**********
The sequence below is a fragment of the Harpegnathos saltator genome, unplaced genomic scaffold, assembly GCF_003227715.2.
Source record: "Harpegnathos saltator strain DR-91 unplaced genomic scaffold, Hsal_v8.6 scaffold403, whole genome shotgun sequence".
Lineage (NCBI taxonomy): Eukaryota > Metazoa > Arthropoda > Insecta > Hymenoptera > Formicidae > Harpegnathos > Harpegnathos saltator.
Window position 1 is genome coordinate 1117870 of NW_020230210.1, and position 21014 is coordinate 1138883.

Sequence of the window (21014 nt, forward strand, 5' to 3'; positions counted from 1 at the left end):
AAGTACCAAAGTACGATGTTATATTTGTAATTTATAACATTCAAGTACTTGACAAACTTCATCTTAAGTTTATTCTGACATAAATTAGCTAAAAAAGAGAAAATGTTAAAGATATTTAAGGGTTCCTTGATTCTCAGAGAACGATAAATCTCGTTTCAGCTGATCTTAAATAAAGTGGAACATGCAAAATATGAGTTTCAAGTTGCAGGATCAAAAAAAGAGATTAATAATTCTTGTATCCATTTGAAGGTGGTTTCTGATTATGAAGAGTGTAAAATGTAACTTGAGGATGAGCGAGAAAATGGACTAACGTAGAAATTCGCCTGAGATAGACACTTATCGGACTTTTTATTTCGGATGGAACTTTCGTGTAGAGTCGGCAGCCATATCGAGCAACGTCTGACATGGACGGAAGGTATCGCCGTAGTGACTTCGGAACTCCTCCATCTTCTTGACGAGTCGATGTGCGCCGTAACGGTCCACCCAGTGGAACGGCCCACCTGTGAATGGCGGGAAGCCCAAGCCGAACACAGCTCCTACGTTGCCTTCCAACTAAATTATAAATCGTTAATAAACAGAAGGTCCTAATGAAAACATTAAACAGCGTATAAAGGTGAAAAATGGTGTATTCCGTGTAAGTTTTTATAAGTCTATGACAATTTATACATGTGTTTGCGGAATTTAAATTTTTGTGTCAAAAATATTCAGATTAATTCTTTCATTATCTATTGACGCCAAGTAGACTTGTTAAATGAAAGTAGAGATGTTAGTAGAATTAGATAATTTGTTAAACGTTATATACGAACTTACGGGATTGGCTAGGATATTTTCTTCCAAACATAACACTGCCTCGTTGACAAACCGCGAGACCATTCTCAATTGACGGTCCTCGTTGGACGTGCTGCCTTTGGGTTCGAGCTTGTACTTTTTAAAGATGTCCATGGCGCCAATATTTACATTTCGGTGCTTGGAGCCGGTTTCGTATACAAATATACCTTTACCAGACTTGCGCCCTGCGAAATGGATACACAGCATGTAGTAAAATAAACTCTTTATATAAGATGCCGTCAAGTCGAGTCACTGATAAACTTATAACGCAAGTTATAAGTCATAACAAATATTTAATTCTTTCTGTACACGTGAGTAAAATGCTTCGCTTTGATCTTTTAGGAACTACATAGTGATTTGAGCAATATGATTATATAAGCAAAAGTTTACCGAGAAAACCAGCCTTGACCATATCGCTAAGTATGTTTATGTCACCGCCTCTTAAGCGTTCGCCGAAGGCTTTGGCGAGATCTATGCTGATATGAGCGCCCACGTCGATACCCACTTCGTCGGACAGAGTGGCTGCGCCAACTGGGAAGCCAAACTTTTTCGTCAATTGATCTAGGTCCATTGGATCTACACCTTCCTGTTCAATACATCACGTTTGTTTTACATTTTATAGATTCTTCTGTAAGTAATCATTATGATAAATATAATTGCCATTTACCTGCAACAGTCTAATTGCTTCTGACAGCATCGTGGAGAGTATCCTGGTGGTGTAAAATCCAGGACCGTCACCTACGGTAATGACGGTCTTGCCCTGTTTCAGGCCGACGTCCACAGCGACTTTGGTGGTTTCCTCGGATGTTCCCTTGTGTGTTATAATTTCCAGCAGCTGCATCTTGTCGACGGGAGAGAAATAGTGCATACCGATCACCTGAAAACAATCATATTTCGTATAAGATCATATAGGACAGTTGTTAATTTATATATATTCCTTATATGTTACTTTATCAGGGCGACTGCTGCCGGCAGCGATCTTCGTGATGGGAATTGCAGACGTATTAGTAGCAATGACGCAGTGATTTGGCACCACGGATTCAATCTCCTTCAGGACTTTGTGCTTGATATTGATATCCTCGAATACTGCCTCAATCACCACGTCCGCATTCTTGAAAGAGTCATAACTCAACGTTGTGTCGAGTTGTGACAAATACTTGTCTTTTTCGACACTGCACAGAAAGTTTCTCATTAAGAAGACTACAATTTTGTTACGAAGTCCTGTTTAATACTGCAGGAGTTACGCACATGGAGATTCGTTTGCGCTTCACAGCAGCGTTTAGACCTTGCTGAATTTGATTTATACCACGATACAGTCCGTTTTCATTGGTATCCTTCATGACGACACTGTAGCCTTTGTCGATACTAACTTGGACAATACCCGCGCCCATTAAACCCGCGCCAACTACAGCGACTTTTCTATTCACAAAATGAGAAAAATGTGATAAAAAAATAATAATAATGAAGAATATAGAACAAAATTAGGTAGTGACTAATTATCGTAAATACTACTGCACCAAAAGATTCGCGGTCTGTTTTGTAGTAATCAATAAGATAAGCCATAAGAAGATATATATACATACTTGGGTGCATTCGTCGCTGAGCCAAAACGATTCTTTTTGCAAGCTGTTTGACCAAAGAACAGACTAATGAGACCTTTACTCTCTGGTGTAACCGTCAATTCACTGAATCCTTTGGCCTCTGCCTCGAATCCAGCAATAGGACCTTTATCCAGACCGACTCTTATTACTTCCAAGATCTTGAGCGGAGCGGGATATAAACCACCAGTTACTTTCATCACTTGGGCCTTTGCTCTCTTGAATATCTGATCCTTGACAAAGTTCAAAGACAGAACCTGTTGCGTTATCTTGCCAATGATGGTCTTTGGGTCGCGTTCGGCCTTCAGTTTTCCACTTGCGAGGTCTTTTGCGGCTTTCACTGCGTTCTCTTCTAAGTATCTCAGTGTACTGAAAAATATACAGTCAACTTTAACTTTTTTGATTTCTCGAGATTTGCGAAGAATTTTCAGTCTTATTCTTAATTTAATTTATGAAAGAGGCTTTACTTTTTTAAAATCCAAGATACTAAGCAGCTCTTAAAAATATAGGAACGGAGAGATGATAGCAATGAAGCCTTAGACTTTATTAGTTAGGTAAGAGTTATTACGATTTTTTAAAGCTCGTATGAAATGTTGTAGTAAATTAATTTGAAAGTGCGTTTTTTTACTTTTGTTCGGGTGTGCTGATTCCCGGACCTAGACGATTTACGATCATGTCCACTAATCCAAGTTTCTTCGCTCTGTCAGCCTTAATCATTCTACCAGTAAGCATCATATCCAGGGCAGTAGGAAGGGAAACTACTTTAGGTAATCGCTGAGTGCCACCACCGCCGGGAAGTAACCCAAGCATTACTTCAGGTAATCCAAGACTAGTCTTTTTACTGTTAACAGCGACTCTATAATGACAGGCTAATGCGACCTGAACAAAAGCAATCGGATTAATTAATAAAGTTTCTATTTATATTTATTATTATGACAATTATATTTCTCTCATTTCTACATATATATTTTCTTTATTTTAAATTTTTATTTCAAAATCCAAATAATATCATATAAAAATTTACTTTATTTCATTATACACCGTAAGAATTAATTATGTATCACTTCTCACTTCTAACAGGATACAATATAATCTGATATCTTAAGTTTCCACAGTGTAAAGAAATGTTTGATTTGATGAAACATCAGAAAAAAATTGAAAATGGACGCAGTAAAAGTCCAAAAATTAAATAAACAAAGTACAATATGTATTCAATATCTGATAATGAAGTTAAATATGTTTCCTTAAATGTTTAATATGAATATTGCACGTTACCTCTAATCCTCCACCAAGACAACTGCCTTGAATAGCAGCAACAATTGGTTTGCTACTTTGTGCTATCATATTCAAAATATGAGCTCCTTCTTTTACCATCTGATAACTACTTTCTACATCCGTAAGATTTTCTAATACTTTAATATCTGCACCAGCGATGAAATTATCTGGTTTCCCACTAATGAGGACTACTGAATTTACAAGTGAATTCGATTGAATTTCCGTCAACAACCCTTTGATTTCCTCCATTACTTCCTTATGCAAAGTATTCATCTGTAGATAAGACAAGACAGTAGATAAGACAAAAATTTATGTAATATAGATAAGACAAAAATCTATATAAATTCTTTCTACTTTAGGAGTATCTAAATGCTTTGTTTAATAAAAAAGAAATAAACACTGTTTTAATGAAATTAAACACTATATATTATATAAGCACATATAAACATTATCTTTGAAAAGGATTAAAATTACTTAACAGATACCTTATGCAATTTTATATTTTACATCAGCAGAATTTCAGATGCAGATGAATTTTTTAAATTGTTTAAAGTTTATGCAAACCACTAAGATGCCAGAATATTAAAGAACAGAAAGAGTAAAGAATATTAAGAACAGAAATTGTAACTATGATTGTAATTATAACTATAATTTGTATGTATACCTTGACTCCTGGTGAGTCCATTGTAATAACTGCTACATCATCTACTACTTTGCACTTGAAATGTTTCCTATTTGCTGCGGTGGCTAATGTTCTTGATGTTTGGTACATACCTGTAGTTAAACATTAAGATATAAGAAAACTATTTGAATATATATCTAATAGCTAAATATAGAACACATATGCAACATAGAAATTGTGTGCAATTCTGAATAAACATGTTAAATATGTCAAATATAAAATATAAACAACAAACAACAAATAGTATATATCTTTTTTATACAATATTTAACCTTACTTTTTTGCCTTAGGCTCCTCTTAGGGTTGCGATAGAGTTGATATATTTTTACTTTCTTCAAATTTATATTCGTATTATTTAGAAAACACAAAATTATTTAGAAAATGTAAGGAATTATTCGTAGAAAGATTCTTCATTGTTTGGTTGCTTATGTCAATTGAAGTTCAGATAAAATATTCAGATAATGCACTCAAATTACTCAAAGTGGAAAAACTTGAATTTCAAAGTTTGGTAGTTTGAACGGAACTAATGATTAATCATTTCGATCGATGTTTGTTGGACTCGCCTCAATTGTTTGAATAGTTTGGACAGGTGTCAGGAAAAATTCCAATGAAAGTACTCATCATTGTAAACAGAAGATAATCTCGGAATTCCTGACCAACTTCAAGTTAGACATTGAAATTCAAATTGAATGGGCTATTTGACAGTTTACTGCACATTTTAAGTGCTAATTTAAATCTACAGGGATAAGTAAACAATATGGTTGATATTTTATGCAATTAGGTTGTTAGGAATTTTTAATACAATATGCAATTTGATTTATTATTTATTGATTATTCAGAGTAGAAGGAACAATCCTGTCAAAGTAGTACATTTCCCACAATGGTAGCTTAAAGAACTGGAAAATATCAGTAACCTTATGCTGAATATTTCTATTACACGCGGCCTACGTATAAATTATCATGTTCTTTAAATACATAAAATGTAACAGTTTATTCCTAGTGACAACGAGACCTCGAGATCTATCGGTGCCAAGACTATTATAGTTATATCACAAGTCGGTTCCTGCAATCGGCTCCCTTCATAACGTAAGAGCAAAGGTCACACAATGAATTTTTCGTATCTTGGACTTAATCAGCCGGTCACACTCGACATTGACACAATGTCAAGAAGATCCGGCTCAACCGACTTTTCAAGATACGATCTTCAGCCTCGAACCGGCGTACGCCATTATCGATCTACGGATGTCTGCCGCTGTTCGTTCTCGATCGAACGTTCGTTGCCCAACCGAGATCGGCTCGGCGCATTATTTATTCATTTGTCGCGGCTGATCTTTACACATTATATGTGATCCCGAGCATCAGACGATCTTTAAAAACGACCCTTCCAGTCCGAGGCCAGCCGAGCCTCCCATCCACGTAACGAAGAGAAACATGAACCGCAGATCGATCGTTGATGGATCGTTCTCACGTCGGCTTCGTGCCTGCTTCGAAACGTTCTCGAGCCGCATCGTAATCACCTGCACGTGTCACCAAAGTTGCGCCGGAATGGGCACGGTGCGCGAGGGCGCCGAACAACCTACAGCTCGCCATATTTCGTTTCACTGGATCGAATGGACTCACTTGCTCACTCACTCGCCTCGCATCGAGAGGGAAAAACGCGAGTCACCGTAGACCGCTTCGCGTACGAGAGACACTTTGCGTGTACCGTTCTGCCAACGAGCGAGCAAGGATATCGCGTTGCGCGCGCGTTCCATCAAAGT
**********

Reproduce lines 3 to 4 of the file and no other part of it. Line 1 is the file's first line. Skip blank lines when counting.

Lineage (NCBI taxonomy): Eukaryota > Metazoa > Arthropoda > Insecta > Hymenoptera > Formicidae > Harpegnathos > Harpegnathos saltator.
Window position 1 is genome coordinate 1117870 of NW_020230210.1, and position 21014 is coordinate 1138883.